The 3D printed head beats smartphones facial recognition
The renowned Forbes reporter, Thomas Brewster, demonstrated not long back that the facial recognition systems of the most well-known brands of smartphones are not as impenetrable as they might claim. To prove it he used a 3D printed head modelled after him.
The development of the printing was done through the company Backface in Birmingham, the United Kingdom. Where 50 cameras were used to scan Thomas and get a 3D model with all the details of his face. In just a few days for the manufacture of the model through powder binding technology, and with £ 300 less in the pocket the reporter had a life-size replica of his head.
How does a 3D printed head fool the best operating systems?
When Thomas had his 3D printed head in hand, he decided to test some of the smartphones on the market. Which are considered to have some of the high security facial recognition system. They tested phones like the Samsung Galaxy S9, OnePlus 6, Galaxy Note 8 and LG G7 ThinQ, and the iPhone X. The phones with Android operating system were easily fooled. The iPhone was the only one that fully showed a non penetrable potential in the test.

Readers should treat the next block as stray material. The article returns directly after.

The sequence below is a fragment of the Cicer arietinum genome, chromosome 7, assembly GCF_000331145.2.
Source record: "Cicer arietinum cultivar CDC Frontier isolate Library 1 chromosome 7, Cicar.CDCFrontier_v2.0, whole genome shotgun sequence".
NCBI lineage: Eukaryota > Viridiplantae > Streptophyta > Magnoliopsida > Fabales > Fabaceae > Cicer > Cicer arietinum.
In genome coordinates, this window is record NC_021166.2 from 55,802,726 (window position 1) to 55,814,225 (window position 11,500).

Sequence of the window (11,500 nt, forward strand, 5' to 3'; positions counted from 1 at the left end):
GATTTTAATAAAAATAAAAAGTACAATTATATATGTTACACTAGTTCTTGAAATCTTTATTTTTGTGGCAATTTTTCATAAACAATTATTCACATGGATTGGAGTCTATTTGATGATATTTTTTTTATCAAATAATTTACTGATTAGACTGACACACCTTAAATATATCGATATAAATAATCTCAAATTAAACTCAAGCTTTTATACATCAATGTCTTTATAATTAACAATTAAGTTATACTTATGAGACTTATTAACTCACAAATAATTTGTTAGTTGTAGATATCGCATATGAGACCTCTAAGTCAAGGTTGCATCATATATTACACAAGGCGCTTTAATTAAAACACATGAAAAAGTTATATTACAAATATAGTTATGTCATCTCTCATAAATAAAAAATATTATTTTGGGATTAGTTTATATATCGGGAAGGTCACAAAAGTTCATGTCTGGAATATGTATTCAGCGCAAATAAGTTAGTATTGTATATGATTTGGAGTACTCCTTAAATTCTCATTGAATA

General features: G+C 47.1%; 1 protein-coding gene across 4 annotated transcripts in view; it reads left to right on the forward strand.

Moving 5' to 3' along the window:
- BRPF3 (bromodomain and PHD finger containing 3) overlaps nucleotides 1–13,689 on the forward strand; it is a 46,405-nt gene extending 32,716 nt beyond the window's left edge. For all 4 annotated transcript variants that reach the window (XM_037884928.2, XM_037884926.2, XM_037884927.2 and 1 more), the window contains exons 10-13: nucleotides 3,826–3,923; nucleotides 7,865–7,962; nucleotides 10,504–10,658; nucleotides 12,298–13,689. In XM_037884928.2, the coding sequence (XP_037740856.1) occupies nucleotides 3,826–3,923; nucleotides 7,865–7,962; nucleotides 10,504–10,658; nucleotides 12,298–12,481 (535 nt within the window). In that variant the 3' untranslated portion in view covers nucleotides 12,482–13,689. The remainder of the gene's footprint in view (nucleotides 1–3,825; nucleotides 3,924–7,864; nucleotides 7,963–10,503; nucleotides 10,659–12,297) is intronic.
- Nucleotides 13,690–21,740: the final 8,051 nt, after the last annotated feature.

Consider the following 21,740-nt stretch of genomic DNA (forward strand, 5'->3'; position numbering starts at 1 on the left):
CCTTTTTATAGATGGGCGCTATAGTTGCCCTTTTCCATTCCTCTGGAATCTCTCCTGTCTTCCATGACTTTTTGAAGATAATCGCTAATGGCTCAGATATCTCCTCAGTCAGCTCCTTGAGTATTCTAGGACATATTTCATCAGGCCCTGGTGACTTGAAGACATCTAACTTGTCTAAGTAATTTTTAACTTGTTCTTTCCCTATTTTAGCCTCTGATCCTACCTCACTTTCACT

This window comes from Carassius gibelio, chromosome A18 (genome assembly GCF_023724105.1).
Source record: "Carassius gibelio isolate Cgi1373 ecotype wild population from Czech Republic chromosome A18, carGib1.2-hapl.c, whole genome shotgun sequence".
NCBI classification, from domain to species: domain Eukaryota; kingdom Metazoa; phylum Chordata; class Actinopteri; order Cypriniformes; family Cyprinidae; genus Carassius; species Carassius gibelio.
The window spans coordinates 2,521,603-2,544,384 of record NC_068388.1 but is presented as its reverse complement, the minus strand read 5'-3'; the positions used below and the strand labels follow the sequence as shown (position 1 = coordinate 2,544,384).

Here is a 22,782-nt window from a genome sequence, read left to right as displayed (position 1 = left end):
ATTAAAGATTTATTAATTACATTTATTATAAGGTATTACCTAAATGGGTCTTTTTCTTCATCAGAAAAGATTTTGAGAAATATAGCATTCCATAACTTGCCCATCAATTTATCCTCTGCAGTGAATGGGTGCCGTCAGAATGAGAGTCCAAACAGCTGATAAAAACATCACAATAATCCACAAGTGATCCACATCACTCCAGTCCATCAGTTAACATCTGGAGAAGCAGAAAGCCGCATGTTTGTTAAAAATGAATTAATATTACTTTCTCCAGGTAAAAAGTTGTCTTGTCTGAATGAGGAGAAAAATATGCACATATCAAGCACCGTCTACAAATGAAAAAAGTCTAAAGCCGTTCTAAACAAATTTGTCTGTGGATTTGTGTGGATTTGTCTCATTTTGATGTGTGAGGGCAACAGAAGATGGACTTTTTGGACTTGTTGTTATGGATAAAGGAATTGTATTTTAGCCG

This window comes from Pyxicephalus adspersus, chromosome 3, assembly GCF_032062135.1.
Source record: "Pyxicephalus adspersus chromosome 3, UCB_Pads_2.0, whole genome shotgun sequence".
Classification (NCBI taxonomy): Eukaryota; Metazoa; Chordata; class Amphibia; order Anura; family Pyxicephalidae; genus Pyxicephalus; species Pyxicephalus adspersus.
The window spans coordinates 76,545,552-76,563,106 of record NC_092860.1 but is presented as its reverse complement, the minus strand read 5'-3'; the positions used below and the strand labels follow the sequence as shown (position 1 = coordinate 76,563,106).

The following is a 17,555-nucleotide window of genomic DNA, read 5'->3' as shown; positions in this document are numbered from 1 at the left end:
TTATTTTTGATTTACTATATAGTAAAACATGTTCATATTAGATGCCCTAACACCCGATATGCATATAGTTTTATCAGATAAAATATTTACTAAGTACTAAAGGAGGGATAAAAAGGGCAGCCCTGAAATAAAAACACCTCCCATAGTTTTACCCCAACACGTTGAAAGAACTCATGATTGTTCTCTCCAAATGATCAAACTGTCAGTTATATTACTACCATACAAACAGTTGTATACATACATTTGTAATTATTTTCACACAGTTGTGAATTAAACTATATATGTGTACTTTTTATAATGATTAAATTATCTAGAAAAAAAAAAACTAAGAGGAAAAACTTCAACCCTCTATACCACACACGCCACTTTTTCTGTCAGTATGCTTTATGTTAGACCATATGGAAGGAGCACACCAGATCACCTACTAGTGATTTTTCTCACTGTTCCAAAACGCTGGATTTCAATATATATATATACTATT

The reason why? They explain that the 3D printed head works on some devices and not on others do to the quality and speed of the recognition systems. Such as Apple using the system FaceID, which in depth maps the user. On the contrary, other phones with Android operating system completely depends on the device’s selfie camera. As well as the recognition process being faster, which compromises on the actual scanning security.
Brewster revealed that none of the phone makers achieved the same level of security and accuracy as Apple. He says companies like LG and Samsung even post warning messages that suggest facial recognition on their devices may not be as secure as using a PIN, password or pattern. So, for those Android users of whom security is more important. It is better not to use facial recognition at all, but to keep the password / PIN lock.
“Focus on the secret aspect, which is the PIN and the password,” said Matt Lewis, research director of cybersecurity contractor NCC Group. “The reality with any biometrics is that they can be copied. Anyone with enough time, resource and objective will invest to try and spoof these biometrics.“
You already know, to avoid that anyone can 3D print your head and access all your data. So it will never hurt to use a password as well. Find the full article and the test on the official Forbes website HERE.
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